ICAN member organizations in Hiroshima express delight at news of Nobel Peace Prize

by Yuji Yamamoto and Miho Kuwajima, Staff Writers

“Congratulations! The Nobel Peace Prize will create more momentum for the abolition of nuclear weapons.” The members of Hiroshima organizations affiliated with ICAN shouted for joy on October 6 when they learned that ICAN had been awarded this year’s Nobel Peace Prize.

Erika Abiko, 38, the leader of Project Now, a youth organization which actively promotes the abolition of nuclear weapons through art, closely watched a live report streaming online in the Peace Café, which she manages.

“Winning the Nobel Peace Prize is so wonderful, and this will provide a huge boost in our efforts to advance the abolition of nuclear weapons,” Ms. Abiko said. Her group became a member of ICAN four years ago after holding an art exhibition at a citizens’ forum in Norway that was organized by ICAN. Looking to the future, she said, “I would like to start a campaign to exert pressure on the Japanese government to ratify the Treaty on the Prohibition of Nuclear Weapons.”

At the Hiroshima Prefectural Medical Association building in Higashi Ward, Hiroshima, Katsuko Kataoka, 73, the secretary general of the Japanese Affiliate of the International Physicians for the Prevention of Nuclear War (IPPNW), couldn’t suppress her excitement. IPPNW, a 1985 Nobel Peace Prize recipient, helped with ICAN’s founding and the Japanese affiliate now works together with ICAN.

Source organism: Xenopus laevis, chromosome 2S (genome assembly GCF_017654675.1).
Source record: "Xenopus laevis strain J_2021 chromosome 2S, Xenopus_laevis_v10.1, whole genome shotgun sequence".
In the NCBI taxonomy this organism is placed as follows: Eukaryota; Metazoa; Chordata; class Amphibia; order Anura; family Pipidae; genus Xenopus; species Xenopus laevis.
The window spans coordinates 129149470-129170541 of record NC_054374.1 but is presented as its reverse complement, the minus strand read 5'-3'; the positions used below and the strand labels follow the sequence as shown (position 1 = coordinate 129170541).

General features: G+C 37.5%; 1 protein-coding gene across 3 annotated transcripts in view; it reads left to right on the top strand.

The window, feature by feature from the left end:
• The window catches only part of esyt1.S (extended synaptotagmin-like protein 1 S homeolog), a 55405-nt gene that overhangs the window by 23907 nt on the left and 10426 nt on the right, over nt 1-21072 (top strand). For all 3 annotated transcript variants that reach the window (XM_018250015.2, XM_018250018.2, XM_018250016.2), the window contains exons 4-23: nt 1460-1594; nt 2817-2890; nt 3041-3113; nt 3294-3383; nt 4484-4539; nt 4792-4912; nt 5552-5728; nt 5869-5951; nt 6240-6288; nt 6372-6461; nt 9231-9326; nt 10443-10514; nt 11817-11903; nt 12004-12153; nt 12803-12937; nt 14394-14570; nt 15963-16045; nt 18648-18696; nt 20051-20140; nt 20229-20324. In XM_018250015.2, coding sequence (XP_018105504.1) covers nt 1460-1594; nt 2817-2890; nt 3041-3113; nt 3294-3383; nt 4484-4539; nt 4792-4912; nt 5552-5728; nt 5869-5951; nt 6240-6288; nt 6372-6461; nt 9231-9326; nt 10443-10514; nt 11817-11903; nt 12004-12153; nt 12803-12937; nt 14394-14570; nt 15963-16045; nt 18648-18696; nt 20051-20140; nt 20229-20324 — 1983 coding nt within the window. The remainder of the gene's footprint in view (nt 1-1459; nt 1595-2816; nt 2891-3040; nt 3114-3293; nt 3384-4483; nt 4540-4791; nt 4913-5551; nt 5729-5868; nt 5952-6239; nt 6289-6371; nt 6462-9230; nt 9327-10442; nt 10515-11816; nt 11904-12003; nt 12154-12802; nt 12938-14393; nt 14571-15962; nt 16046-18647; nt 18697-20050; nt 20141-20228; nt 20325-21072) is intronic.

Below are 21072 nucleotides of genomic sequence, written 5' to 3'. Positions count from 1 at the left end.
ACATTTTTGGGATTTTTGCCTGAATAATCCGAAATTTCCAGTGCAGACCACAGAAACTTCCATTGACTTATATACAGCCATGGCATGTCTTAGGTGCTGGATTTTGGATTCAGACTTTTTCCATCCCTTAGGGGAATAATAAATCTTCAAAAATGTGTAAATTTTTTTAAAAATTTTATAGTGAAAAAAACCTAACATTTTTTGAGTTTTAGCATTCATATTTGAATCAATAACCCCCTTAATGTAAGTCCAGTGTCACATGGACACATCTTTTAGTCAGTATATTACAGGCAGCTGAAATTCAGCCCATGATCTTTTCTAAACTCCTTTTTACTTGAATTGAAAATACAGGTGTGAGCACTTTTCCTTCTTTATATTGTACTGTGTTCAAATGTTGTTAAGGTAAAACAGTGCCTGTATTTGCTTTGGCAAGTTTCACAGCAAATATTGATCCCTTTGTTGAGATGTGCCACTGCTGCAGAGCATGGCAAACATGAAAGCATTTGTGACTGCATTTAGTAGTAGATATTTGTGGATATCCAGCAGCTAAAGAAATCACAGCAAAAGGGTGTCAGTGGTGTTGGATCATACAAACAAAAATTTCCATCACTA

Expressing her hopes, Ms. Kataoka said, “IPPNW’s Nobel Peace Prize led to the promotion of nuclear arms reductions in the United States and the former Soviet Union, and from this point forward, ICAN will have the opportunity to exert strong influence on international politics and put pressure on the nuclear weapon states.” She added, however, that ICAN’s activities are founded on the efforts of the A-bomb survivors, who have long spoken out about their experiences of the atomic bombings, and thus she finds it extremely regrettable that the A-bomb survivors’ organizations were not named co-winners of the Nobel Peace Prize.

Mayors for Peace, which was established at the suggestion of the cities of Hiroshima and Nagasaki and now has more than 7,400 member cities worldwide, is also an international partner of ICAN. Steven Leeper, 69, a peace activist based in the city of Miyoshi, helped facilitate the Mayors for Peace ties with ICAN when he served as the chairperson of the Hiroshima Peace Culture Foundation.

Mr. Leeper said that the awarding of the Nobel Peace Prize to ICAN can be regarded as the Nobel Committee’s objection to the nuclear weapon states and he urged that all people living in Japan, and particularly the residents of Hiroshima, think seriously about nuclear issues and change their mindset so that they will feel that the Japanese government’s policy of protection under the U.S. nuclear umbrella is unacceptable.

(Originally published on October 7, 2017)